4. Review the data to ensure that the correct data is coming in. If there is unnecessary data being ingested, that data can be dropped to further optimize the Splunk implementation.
  5. Make any adjustments to the Splunk configurations needed, and then watch the data volume over the next week to see the high, low, and average size of the data per server/device.
  6. Take these numbers and calculate them against the total number of servers/devices to find the total data volume for this data type.
  7. Repeat this process for the other data types listed until you are completed.

 

If you would like to accelerate this process you can work with Splunk or a Splunk partner to get a larger, temporary license to do your testing.

Good luck with your Splunk implementing and continue Splunking.

Pure Storage: the Full Promise of Flash Storage

Buying storage is like watching car ads on television. Oh, a celebrity likes that model, that one has models telling us we call sports by the wrong names, and that one is so testosterone filled that my beard grew just by watching the commercial.

That’s exactly what buying storage is about. Say you want (nay, need) a new truck. You look at the main suppliers: Ford, Chevy/GMC, and Dodge. Then you check out “the new kids” on the block: Toyota and Nissan. You might even look at other options like the ultra-high International, or something so ugly it’s cool like an old Unimog.  The vendors will bring out stats upon stats with what they can do. “We have best in class towing”, “We have the best fuel mileage”, and “We are so cool that after riding in our truck you can wrestle bears.”

So now we come to buying storage. “We are the most sold” – great, but I only want one. “We do 1.2 million IOPS” – okay, that does sound cool. “We are the fastest per BTU” – Gee, that’s something to brag about.

Then every so often a disruptor shows up. Maybe the new trucks run on hydrogen or all-electric. The first disruptors are sweet and expensive. Then affordable versions arrive — that’s when it gets interesting.

In storage that disruptor is flash. The All-flash arrays have shown up in strength and are as awesome to have as you might imagine — assuming you spend your time thinking about storage.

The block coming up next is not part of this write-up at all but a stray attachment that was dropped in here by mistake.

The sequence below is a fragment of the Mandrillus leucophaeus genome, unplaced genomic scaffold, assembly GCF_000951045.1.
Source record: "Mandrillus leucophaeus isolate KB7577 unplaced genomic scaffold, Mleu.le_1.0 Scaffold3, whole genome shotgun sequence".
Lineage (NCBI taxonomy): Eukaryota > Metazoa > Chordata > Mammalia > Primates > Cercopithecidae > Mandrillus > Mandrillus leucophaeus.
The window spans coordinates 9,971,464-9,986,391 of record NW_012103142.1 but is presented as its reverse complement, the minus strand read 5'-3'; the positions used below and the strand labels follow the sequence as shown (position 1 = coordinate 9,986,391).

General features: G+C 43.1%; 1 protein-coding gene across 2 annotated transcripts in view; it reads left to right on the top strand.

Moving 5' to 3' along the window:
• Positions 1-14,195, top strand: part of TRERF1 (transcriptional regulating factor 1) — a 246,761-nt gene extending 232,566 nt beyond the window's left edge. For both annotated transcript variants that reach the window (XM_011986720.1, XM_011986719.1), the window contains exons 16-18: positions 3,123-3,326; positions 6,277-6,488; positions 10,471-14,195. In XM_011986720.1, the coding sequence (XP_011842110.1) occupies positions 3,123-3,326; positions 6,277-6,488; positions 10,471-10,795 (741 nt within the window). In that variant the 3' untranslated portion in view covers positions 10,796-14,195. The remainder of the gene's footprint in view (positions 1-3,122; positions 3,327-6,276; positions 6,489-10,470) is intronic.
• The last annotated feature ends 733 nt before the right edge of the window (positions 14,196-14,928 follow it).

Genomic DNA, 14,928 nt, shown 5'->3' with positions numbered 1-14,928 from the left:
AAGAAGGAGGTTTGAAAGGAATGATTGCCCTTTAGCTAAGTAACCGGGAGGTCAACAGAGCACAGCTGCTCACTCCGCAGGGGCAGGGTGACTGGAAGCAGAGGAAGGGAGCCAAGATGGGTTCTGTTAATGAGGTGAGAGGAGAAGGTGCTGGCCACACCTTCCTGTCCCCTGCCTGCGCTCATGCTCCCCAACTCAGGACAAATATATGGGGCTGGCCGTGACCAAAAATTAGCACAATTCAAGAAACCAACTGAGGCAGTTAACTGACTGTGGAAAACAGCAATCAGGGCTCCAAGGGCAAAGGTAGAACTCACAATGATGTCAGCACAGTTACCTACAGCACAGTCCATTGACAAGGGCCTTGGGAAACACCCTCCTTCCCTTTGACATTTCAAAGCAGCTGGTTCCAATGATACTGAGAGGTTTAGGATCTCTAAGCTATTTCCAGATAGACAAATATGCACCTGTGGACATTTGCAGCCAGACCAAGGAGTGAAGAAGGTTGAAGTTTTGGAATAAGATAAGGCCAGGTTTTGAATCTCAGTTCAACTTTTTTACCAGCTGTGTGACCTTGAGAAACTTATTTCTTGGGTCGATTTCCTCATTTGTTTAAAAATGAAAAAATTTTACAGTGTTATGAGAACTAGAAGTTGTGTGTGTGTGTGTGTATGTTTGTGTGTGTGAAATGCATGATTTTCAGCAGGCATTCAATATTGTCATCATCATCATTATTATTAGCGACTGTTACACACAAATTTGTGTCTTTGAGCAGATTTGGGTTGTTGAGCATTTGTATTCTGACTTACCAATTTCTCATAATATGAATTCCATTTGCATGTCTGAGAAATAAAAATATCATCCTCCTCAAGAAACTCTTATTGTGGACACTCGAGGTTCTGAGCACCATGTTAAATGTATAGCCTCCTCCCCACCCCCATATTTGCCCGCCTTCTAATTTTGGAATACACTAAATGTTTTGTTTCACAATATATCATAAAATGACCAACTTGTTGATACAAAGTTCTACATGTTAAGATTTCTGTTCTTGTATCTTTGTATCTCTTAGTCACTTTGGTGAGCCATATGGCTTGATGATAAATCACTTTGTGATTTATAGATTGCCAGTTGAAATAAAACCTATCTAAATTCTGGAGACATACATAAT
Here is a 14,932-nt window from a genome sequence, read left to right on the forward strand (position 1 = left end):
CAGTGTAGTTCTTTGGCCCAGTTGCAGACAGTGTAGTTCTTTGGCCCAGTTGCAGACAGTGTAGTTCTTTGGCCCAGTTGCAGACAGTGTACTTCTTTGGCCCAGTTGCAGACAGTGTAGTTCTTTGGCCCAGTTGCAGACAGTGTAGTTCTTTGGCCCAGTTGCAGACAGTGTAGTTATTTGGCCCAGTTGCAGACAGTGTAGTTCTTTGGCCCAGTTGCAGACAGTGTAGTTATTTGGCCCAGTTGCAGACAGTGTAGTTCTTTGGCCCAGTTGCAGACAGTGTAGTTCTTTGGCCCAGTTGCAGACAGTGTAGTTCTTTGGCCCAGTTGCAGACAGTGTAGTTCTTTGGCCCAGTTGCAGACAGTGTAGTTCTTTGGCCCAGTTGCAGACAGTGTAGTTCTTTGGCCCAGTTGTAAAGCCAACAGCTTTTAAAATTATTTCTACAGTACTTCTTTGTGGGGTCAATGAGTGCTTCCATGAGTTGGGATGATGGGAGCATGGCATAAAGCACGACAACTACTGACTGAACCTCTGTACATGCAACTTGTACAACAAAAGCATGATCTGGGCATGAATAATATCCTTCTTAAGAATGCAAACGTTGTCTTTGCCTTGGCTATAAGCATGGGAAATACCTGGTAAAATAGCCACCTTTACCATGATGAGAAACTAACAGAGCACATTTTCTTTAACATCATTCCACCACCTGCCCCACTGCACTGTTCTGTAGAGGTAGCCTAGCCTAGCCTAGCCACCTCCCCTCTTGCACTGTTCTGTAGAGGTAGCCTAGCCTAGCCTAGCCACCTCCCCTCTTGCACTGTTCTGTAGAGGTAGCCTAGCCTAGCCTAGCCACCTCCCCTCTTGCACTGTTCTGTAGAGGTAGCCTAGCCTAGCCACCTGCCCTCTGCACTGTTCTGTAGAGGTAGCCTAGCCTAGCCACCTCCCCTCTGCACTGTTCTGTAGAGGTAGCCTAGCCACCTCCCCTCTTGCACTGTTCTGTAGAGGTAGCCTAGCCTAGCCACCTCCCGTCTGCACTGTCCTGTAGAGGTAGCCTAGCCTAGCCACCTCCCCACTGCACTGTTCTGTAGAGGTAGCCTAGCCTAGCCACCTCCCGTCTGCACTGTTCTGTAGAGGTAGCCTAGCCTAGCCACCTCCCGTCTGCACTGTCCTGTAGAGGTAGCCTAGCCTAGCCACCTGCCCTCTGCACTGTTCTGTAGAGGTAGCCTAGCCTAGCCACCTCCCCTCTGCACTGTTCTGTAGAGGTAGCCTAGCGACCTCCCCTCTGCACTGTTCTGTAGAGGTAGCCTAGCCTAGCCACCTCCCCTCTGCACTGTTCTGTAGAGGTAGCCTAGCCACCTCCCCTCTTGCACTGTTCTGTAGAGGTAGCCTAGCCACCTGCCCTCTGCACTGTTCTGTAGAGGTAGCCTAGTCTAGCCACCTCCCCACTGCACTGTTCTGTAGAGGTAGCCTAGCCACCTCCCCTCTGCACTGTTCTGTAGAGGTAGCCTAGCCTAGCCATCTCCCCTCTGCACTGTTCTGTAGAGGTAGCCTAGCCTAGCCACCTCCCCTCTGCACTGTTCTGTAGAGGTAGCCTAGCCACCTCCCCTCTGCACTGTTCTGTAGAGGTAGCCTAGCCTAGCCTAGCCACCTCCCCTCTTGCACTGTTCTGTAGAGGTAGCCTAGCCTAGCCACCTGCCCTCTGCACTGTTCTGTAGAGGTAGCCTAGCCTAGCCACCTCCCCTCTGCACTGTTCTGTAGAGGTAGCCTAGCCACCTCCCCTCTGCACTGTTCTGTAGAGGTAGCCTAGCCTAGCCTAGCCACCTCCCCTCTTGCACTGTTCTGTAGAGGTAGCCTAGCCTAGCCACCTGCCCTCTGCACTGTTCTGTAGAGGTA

At first the old crowd taunts the new trucks and tries to discredit them (all while secretly working on their own). That’s what happened in storage. Now that the big storage boys are all entering the all-flash array space they have stopped calling it a gimmick.

gimmick, noun — Anything you do better than we do.

Now that the market has become mainstream in acceptable, where do you go for a device? Right to the people who do it best at a price that isn’t premium — Pure Storage.

Why Pure Storage instead of Vendor X, Y, Z, and the traditional vendors that are making their appearances? Our investigation led us to Pure Storage as the best all-flash array: proven track record (who wants to use beta-worthy gear?), huge feature set, simplicity (the user guide is on a business card), awesome colors (people buy vehicles for less valid reasons), and performance in the real world.

Pure delivers this flash power at costs comparable to spinning disk. Flash (the super great new thing) at the cost of the traditional disk. I love my trucks, but if someone wants to upgrade my vehicle, who am I to argue?

Pure Storage handles the toughest workloads, such as Database and VDI boot/patch storms, like traditional storage handles file requests. We have customers that put their Pure Storage boxes to the test on heavy workloads all day, every day, and their bottlenecks are no longer storage. The bottlenecks are now how fast can they throw data at their storage.

Pure Storage handles the toughest workloads, such as Database and VDI boot/patch storms, like traditional storage handles file requests.

When Pure Storage built their array to handle Flash from the ground up they did more than just slap in flash disks. They looked at what is painful and obscure in storage and made it easy.

Remember when dealers would sap you for routine maintenance to make all the parts of your vehicles to keep working? With traditional storage your admins need the level of knowledge as those dealer’s mechanics. With Pure Storage all the sensors, parts to maintain, and software have built-in know how. Those trips to the dealer aren’t needed. Pure Storage does the hard work internally — picture your truck giving itself oil changes.

Pure Storage has brought the full promise of flash storage, and we can get the luxury model for the cost of your traditional storage. And as other’s have said, “It is built Pure tough.”

Note: No trucks were harmed in the authoring of this blog post.

Splunk ONTAP – Not Just a Tongue Twister

The Splunk App for NetApp Data ONTAP isn’t just a great way to integrate NetApp systems into your enterprise monitoring and logging solutions; it’s also a great tongue twister. Go ahead, try: “Splunk App for NetApp Data ONTAP”.  The Splunk App brings in data from all the NetApp FAS systems to give insights into what is happening in the enterprise, in a real-time capacity. It’s a great tool to watch NetApps and proactively identify problems.